Fed Election 2016 and Tassie bike riders
Here is a running tally of our campaign around Federal Election 2016. Updates will be made as announcements are made. Let us know if you hear about something we don't have listed here!
At the national level
What we want
Bicycle Network has published a comprehensive and detailed policy position for the Federal Election 2016 - check out the detail at #VoteBike2016 - and has pushed this to the parties and candidates. Top-line items are:
- Commit to a Bike Fund - Provide a $240 million annual bike infrastructure fund.
- Build for Bikes - Provide bike infrastructure with all transport projects.
- Get Aussies Active - Fund a national preventative health program that targets physical inactivity, particularly in young people.
Announcements and commitments
- Nothing specifically announced in the election campaign.
- Current government policy: ?
- On the Feb 2016 Infrastructure Australia Priority List - there is only one Active Transport (Walking and Cycling) project - this is for improved access to Sydney CBD. All the rest are road/rail/bus/airport/freight/irrigation/sewerage projects.
- a National Cycling Strategy, which includes:
- invest $1.25 million in the Australian Bicycle Council to ensure the ongoing development of a national cycling strategy;
- require that all projects submitted to Infrastructure Australia add another criterion to its assessments – the inclusion of active transport modes including cycling and walking;
- work with States and Territories to consider establishing a new Walking, Riding and Access to Public Transport Council, as outlined in the 2013 Walking, Riding and Access to Public Transport report.
Clean Transport Future, which invests in "Bicycle and pedestrian friendly cities to increase the amount of travel by walking and cycling" (Rice, 1 June). Details include:
- Active Transport Fund worth $250 million annually for cycling and walking infrastructure;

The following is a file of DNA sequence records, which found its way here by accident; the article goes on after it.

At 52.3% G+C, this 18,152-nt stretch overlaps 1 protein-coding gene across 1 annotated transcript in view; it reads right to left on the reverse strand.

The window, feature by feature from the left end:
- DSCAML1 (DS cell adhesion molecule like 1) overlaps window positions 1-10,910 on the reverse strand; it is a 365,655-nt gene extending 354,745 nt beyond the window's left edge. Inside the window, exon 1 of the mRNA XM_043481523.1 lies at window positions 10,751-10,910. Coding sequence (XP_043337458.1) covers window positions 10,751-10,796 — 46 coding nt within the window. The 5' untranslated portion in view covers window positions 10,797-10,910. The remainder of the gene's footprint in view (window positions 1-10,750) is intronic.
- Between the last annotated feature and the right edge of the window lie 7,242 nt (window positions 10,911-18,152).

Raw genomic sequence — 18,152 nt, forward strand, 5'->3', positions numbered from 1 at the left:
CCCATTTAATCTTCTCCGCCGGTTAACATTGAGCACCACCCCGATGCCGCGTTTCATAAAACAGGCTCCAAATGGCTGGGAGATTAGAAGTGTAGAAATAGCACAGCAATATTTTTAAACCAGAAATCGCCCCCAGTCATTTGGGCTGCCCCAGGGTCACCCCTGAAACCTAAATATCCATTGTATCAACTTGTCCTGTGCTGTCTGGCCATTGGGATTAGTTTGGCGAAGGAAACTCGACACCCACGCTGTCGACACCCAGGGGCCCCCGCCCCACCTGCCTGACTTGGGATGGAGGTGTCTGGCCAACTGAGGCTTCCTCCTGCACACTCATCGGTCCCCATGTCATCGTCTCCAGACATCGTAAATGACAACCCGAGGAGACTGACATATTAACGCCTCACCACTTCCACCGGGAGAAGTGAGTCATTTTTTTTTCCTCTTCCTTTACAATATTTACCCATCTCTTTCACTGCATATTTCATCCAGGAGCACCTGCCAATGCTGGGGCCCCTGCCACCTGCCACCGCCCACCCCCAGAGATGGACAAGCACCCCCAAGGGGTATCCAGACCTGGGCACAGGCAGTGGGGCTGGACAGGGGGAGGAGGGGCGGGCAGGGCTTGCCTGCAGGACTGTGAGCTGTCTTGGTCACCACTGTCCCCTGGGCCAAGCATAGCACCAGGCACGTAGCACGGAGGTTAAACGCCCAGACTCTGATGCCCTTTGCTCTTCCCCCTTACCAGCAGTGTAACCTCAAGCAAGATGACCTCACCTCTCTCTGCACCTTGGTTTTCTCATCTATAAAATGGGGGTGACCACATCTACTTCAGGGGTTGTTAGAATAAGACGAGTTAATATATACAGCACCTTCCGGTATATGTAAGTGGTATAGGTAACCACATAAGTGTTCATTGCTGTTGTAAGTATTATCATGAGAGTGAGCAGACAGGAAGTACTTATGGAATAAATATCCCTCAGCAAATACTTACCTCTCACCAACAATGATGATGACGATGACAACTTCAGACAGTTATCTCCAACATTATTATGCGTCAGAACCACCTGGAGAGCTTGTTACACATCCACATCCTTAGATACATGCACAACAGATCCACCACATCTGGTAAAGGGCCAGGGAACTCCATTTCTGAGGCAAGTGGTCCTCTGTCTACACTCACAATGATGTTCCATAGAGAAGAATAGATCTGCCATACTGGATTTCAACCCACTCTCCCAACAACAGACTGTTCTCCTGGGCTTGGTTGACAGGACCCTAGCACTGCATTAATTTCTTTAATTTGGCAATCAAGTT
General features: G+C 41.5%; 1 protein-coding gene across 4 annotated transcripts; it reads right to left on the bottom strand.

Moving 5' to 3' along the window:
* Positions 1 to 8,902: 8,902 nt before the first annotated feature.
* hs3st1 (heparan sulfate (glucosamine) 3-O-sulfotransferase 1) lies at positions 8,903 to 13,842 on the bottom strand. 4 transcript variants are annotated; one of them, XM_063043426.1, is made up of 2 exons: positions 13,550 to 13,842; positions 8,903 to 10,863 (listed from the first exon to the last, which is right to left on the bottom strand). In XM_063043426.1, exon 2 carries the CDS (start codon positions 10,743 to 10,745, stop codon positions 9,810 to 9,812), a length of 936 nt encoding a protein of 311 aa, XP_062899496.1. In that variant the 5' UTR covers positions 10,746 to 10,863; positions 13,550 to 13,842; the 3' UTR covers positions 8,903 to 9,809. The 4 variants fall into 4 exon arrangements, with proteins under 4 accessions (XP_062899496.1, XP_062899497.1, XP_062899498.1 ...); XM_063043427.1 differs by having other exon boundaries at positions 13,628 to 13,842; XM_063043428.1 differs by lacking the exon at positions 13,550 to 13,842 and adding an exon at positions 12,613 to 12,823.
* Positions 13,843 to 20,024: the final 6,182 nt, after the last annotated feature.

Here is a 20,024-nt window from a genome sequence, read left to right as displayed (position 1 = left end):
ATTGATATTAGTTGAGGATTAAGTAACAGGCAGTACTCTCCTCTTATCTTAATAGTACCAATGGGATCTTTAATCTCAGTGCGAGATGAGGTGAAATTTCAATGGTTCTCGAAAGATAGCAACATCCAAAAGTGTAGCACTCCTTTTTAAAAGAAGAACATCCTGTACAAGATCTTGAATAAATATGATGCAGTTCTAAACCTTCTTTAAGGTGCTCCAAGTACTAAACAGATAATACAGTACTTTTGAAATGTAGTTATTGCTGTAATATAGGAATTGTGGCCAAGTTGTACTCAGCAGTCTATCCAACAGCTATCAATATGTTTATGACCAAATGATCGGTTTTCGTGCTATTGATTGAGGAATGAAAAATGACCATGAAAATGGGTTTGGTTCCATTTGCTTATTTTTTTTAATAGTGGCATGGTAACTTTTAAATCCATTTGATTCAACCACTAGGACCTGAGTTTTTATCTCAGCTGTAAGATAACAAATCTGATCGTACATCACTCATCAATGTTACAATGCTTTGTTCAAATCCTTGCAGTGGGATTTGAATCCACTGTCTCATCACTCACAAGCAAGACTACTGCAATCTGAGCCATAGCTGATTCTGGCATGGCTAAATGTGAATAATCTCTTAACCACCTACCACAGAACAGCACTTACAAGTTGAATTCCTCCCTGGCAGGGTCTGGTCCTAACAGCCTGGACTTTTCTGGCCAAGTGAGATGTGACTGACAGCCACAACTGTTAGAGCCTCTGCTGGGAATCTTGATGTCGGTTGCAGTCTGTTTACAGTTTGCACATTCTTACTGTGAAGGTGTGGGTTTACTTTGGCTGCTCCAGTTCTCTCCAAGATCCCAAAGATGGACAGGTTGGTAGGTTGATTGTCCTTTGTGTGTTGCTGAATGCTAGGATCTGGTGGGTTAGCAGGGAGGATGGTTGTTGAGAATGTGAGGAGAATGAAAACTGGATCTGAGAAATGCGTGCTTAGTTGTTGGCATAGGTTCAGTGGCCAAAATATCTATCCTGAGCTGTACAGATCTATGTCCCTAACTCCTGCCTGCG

- $300 million in additional funding for the Black Spot road safety program, this additional funding to flow to urgent and effective road safety fixes, with a particular focus on rural roads and on dangerous black spots that are endangering cyclists and motorcyclists.
- The Australian Cyclists Party has embraced as a framework Bicycle Network’s comprehensive “A Nation of Bike Riders – Federal Election Policy Paper 2016”, with one significant change—it has added a greenhouse reduction objective. However there are no specific ACP candidates standing in Tasmania.
At the State level
What we want
Bicycle Network Tasmania has nominated the following infrastructure projects for Election2016 funding:
- North West Coastal Pathway - This 110 kilometre coastal trail, from Latrobe to Wynyard, will link the local towns and communities of North West Tasmania and become a huge tourist destination.
- West Tamar Highway, surface and separation
- Offroad trail from Riverside to Legana
- North East Rail Trail, back into Launceston from Cold Water Creek - This section links the existing 28km path in Scottsdale back to Launceston. Completion of this new section will make the NE Rail Trail into a multi-day tourism trail.
- Derwent Valley Rail Trail - conversion of 7km of rail corridor to a shared walking and riding path, connecting the farm outlets and cafes of Westerway to the entrance of Mt Field National Park.
Tasman Bridge to Airport bikepath - to include a pathway along the Kangaroo Bay Rivulet/Tasman Hwy, underpass at Mornington, and shoulder sealing/bike lanes on Cambridge Road.
- Direct University campus connections, including the Battery Point Walkway and direct route to the InterCity Cycleway. Battery Point continues to be a key missing link in Hobart and is becoming more critical with the University’s shift into central Hobart. People need to be able to walk and bike between the city and Sandy Bay campuses.